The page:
In step 204, auto-tuner 106 (see FIG. 1) preloads performance-related settings 204 for the middleware in the MFP running in a Docker container infrastructure. Performance-related settings include initial settings for JVM heap sizes of servers included in container groups 112, 14, 116, and 118 (see FIG. 1), HTTP connections (e.g., number of execution threads and number of back-end connection threads), session timeout and heartbeat timeout values, an amount of data held in an analytics server (not shown in FIG. 1), and queue size and number of queues in the analytics server. For example, the parameters preloaded in step 204 may be based on an expectation of an amount of traffic that will be experienced by a back-end server. The performance of middleware in container groups 112, 114, 116, and 118 (see FIG. 1) which use only the preloaded parameters may not be optimal based on the number of requests from mobile apps that are received by the middleware. The subsequent steps of the process of FIG. 2 describe how the preloaded parameters are dynamically tuned to obtain optimal performance of the middleware.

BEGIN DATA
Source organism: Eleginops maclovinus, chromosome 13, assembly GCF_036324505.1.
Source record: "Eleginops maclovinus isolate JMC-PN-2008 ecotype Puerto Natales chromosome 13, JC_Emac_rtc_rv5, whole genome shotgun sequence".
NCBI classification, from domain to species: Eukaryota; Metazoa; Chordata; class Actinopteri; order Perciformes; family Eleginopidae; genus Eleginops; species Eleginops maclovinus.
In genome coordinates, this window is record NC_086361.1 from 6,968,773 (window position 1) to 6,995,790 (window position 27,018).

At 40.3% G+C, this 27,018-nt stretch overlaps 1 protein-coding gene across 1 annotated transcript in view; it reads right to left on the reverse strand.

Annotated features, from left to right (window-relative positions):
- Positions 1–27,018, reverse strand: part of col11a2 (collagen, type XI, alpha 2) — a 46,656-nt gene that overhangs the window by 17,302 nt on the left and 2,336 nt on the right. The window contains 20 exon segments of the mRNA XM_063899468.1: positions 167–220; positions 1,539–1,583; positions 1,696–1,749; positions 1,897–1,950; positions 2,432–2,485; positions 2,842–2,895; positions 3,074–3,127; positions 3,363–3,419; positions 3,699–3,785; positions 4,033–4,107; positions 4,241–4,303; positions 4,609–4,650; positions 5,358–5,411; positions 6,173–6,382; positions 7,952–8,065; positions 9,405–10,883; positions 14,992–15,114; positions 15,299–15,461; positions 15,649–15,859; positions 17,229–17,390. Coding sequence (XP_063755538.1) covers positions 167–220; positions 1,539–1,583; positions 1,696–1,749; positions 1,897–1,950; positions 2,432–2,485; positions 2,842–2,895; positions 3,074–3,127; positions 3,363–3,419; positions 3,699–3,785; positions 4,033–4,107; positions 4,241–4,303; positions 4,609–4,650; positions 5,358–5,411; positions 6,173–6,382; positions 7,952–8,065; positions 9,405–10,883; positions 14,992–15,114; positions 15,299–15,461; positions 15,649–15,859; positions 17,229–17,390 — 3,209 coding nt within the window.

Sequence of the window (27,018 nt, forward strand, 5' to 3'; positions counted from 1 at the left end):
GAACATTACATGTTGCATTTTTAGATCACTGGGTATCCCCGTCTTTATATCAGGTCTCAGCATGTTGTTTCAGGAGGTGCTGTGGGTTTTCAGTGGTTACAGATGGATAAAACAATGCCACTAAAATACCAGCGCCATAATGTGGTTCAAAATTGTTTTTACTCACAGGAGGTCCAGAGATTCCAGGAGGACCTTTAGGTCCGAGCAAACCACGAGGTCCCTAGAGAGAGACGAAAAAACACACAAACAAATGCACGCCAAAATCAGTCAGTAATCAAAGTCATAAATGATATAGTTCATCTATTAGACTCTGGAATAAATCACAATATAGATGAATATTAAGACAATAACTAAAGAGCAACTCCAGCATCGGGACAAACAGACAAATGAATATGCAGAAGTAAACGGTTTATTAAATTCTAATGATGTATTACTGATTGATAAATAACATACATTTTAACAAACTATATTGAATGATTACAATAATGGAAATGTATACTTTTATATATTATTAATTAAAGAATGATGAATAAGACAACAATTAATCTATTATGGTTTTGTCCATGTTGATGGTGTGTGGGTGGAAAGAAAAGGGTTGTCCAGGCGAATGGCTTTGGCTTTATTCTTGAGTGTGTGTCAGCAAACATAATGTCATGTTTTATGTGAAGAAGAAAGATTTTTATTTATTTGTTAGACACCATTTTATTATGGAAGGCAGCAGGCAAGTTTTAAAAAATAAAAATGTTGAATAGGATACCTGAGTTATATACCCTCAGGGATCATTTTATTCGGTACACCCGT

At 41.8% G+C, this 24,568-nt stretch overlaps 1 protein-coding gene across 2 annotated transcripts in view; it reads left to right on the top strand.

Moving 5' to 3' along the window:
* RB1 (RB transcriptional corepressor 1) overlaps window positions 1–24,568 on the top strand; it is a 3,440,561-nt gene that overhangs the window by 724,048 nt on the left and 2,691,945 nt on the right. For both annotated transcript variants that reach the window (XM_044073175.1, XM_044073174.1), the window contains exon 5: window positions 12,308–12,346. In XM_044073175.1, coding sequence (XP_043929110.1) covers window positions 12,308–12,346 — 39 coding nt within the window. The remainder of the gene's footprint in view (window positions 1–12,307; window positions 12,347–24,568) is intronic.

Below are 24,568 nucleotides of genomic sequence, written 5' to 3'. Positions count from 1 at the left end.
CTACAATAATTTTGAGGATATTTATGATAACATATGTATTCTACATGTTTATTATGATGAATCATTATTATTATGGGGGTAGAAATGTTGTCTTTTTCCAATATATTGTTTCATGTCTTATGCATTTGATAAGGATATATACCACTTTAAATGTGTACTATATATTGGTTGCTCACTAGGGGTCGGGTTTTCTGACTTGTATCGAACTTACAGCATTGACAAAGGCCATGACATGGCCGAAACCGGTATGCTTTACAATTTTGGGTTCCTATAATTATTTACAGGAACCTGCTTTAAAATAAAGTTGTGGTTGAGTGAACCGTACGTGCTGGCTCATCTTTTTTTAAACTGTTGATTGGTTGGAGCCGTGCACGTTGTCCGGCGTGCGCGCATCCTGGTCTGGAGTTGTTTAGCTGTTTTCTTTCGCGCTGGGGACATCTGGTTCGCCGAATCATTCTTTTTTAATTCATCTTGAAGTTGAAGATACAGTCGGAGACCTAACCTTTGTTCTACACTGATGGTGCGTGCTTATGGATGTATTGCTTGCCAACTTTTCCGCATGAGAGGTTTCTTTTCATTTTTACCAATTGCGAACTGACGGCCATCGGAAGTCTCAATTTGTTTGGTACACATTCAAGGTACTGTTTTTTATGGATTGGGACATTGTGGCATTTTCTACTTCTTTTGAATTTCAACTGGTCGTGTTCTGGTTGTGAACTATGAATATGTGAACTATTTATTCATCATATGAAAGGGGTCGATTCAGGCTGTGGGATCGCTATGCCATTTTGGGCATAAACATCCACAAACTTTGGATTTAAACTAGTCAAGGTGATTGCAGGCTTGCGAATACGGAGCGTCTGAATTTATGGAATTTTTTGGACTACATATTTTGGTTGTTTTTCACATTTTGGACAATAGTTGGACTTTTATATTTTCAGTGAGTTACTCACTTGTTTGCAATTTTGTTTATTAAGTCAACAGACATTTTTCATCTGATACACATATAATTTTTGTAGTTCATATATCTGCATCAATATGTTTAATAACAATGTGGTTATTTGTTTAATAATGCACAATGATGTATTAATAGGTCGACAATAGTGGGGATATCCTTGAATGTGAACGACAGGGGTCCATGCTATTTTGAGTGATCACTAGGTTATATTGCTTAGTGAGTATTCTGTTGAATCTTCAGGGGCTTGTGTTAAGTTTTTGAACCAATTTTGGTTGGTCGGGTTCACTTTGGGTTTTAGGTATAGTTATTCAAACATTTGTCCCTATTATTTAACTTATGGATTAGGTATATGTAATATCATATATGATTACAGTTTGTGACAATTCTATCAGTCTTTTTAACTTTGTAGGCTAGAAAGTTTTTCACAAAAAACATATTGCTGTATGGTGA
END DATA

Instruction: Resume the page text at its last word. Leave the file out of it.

In step 206, auto-tuner 106 (see FIG. 1) initiates auto-tune docker agents 120 (see FIG. 1) collecting performance data of the middleware in the MFP by (1) loading and running mobile test of a mobile app or (2) monitoring usage of the mobile app by multiple users utilizing mobile devices 108-1, . . . , 108-N (see FIG. 1), where the mobile app accesses the middleware.
In step 208, auto-tuner 106 (see FIG. 1) receives performance data collected by auto-tune docker agents 120 (see FIG. 1) from multiple servers in container groups 112, 114, 116, and 118 (see FIG. 1) in the Docker container infrastructure. The performance data may include, for example, a rate at which a server in one of the container groups 112, 114, 116, or 118 (see FIG. 1) processes requests from the mobile app or a frequency of session timeouts occurring in the server.